This extreme fatigue can be caused by poor athletic recovery, and is usually a result of cortisol (mentioned above) being too elevated for too long.
After a while, your receptors become less sensitive to cortisol and your body’s energy creation system (called your hypothalamic-pituitary-adrenal axis or HPA Axis) stops functioning properly. This leaves you feeling exhausted and burnt out.
Not exactly the recipe for peak human performance.
4. Low Heart Rate Variability
This might be surprising, but a healthy heartbeat is actually a bit irregular, meaning each beat doesn’t necessarily happen at the same interval.
For example, instead of beating like this:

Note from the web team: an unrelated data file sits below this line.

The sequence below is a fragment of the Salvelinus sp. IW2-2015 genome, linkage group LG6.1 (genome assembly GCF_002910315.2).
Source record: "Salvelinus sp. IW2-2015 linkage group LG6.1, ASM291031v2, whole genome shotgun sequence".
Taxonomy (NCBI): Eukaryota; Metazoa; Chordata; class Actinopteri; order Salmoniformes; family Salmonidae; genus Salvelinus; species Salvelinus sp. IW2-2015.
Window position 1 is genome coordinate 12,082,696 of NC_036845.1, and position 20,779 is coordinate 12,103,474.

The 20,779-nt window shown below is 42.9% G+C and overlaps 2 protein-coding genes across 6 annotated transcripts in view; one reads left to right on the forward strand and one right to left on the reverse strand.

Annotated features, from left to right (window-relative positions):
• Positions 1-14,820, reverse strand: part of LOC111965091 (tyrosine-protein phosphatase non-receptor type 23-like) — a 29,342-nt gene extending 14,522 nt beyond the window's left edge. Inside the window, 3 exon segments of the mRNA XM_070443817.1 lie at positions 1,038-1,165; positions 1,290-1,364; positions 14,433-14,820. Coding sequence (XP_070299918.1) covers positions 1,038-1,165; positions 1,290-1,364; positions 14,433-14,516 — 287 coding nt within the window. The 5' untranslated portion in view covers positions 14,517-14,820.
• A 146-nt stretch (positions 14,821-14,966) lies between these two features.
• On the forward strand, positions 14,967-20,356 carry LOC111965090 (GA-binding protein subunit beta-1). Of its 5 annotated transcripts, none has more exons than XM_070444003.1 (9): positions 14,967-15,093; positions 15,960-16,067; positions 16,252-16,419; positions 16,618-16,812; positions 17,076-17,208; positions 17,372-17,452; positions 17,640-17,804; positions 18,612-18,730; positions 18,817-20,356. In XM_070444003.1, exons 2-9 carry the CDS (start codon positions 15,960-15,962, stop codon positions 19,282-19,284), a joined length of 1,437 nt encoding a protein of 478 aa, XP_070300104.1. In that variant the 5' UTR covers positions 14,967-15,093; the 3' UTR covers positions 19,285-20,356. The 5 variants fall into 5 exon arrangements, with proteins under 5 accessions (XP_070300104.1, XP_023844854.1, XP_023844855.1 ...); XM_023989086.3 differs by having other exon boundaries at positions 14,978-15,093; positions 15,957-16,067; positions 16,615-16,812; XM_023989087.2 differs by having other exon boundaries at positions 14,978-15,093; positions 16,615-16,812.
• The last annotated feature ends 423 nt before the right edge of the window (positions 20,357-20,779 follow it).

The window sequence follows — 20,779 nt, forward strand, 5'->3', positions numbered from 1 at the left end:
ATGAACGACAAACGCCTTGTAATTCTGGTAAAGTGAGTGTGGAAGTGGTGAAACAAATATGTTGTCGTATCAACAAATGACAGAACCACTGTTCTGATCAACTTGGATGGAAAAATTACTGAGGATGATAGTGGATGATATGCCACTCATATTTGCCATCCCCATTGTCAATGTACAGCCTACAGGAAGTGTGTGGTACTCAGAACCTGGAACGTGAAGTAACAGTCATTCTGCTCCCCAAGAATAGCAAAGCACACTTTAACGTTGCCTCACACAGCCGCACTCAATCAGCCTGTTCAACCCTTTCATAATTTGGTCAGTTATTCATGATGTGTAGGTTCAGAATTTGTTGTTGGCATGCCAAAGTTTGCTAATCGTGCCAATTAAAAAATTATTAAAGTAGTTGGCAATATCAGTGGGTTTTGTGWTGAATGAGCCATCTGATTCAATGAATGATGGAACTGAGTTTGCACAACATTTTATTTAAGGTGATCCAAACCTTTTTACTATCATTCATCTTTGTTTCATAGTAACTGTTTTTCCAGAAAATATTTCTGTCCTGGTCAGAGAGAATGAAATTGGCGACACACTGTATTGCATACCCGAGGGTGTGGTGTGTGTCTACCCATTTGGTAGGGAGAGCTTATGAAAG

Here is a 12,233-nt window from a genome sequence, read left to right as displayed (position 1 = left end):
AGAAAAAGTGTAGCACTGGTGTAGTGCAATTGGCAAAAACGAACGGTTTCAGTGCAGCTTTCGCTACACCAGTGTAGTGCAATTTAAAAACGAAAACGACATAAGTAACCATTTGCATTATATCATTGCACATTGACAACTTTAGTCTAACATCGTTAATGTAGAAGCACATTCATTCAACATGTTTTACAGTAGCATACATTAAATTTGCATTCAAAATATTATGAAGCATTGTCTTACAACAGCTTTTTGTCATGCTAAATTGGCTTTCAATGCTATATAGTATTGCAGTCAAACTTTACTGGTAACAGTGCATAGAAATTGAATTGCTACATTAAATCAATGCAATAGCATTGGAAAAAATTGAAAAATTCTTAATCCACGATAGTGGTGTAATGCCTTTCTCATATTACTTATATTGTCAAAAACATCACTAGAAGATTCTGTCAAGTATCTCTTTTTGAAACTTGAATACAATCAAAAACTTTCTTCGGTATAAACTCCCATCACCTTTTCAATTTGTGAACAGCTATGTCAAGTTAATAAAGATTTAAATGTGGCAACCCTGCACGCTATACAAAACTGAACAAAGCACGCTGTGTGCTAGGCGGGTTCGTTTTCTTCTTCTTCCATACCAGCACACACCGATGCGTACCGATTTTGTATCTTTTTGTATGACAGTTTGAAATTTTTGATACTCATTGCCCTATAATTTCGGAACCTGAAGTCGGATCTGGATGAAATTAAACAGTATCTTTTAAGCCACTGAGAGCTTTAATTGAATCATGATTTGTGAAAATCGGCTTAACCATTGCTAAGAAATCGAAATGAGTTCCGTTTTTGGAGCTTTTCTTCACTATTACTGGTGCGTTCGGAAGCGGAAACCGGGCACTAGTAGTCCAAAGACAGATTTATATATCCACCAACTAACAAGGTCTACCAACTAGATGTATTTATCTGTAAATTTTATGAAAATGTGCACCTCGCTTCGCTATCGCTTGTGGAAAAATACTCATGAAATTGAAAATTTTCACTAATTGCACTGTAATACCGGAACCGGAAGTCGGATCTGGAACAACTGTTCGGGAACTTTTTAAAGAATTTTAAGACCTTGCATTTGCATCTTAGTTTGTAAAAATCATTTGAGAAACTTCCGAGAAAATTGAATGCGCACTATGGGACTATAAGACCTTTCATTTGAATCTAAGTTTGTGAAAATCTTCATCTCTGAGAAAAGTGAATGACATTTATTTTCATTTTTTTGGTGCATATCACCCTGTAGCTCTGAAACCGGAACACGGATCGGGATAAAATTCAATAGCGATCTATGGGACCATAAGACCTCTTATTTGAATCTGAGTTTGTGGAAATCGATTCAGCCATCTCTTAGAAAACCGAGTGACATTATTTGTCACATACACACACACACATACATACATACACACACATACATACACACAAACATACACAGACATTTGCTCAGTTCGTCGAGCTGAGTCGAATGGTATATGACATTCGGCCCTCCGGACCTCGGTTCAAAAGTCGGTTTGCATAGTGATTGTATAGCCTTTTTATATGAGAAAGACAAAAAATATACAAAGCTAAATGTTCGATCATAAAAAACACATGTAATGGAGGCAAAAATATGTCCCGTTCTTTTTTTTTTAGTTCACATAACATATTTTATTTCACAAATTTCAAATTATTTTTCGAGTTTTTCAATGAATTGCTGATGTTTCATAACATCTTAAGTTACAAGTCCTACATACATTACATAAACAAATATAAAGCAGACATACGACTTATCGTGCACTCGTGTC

lub-dub … lub-dub … lub-dub … lub-dub …
A healthy heart will actually beat like this:
lub-dub ……. lub-dub .. lub-dub …. lub-dub …
The measurement of the amount of variability in each heartbeat intervals is called Heart Rate Variability (HRV).
Measuring your HRV is one of the best ways to know if your body is stressed, and generally speaking, the higher your HRV (measured from 0-100 using HRV devices), the more recovered and ready to train you are.
For example, when the parasympathetic nervous system is activated, it releases acetylcholine to induce a low heart rate and a state of relaxation. Your HRV will be highest at this point, so a high HRV indicates a low state of stress.
On the contrary, if you’re overtrained, not well-rested, or sleep-deprived, the healthy beat-to-beat variation in your heart rhythm begins to diminish, thereby indicating a low HRV.
Even if you don’t have an HRV tracking device, you can still experience this phenomenon by finding your pulse on your neck or your wrist. You should feel that the longest intervals take place when you exhale (parasympathetic), and the shortest intervals when you inhale (sympathetic).